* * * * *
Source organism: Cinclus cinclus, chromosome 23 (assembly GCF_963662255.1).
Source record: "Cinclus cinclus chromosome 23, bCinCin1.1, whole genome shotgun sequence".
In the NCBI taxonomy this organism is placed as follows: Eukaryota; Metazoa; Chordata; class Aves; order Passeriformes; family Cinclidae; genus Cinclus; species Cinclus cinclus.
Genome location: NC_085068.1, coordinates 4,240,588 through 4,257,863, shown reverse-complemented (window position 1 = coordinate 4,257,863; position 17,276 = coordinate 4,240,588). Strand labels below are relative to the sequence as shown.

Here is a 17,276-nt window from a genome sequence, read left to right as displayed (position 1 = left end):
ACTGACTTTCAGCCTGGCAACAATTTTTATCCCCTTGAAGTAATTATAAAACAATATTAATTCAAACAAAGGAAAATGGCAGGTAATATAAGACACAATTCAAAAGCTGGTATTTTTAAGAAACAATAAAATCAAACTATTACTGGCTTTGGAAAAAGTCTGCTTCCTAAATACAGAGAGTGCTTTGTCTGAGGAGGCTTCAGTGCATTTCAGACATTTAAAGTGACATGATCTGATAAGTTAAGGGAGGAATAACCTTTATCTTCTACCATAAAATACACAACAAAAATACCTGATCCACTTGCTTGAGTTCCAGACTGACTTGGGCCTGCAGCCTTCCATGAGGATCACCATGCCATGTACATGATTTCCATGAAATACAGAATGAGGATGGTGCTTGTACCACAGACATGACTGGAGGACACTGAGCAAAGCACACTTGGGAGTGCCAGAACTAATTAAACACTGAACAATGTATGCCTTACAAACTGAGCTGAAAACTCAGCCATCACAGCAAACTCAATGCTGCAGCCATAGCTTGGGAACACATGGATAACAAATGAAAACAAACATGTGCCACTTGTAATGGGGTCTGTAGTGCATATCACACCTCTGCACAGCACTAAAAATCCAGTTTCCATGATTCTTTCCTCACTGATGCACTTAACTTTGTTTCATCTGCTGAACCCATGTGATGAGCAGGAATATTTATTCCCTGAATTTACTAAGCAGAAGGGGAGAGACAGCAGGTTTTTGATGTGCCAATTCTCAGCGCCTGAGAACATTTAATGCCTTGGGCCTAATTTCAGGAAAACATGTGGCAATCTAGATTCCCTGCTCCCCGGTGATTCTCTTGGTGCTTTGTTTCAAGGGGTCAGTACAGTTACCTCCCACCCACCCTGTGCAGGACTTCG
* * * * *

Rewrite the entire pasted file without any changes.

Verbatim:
Source organism: Cinclus cinclus, chromosome 23 (assembly GCF_963662255.1).
Source record: "Cinclus cinclus chromosome 23, bCinCin1.1, whole genome shotgun sequence".
In the NCBI taxonomy this organism is placed as follows: Eukaryota; Metazoa; Chordata; class Aves; order Passeriformes; family Cinclidae; genus Cinclus; species Cinclus cinclus.
Genome location: NC_085068.1, coordinates 4,240,588 through 4,257,863, shown reverse-complemented (window position 1 = coordinate 4,257,863; position 17,276 = coordinate 4,240,588). Strand labels below are relative to the sequence as shown.

Here is a 17,276-nt window from a genome sequence, read left to right as displayed (position 1 = left end):
ACTGACTTTCAGCCTGGCAACAATTTTTATCCCCTTGAAGTAATTATAAAACAATATTAATTCAAACAAAGGAAAATGGCAGGTAATATAAGACACAATTCAAAAGCTGGTATTTTTAAGAAACAATAAAATCAAACTATTACTGGCTTTGGAAAAAGTCTGCTTCCTAAATACAGAGAGTGCTTTGTCTGAGGAGGCTTCAGTGCATTTCAGACATTTAAAGTGACATGATCTGATAAGTTAAGGGAGGAATAACCTTTATCTTCTACCATAAAATACACAACAAAAATACCTGATCCACTTGCTTGAGTTCCAGACTGACTTGGGCCTGCAGCCTTCCATGAGGATCACCATGCCATGTACATGATTTCCATGAAATACAGAATGAGGATGGTGCTTGTACCACAGACATGACTGGAGGACACTGAGCAAAGCACACTTGGGAGTGCCAGAACTAATTAAACACTGAACAATGTATGCCTTACAAACTGAGCTGAAAACTCAGCCATCACAGCAAACTCAATGCTGCAGCCATAGCTTGGGAACACATGGATAACAAATGAAAACAAACATGTGCCACTTGTAATGGGGTCTGTAGTGCATATCACACCTCTGCACAGCACTAAAAATCCAGTTTCCATGATTCTTTCCTCACTGATGCACTTAACTTTGTTTCATCTGCTGAACCCATGTGATGAGCAGGAATATTTATTCCCTGAATTTACTAAGCAGAAGGGGAGAGACAGCAGGTTTTTGATGTGCCAATTCTCAGCGCCTGAGAACATTTAATGCCTTGGGCCTAATTTCAGGAAAACATGTGGCAATCTAGATTCCCTGCTCCCCGGTGATTCTCTTGGTGCTTTGTTTCAAGGGGTCAGTACAGTTACCTCCCACCCACCCTGTGCAGGACTTCG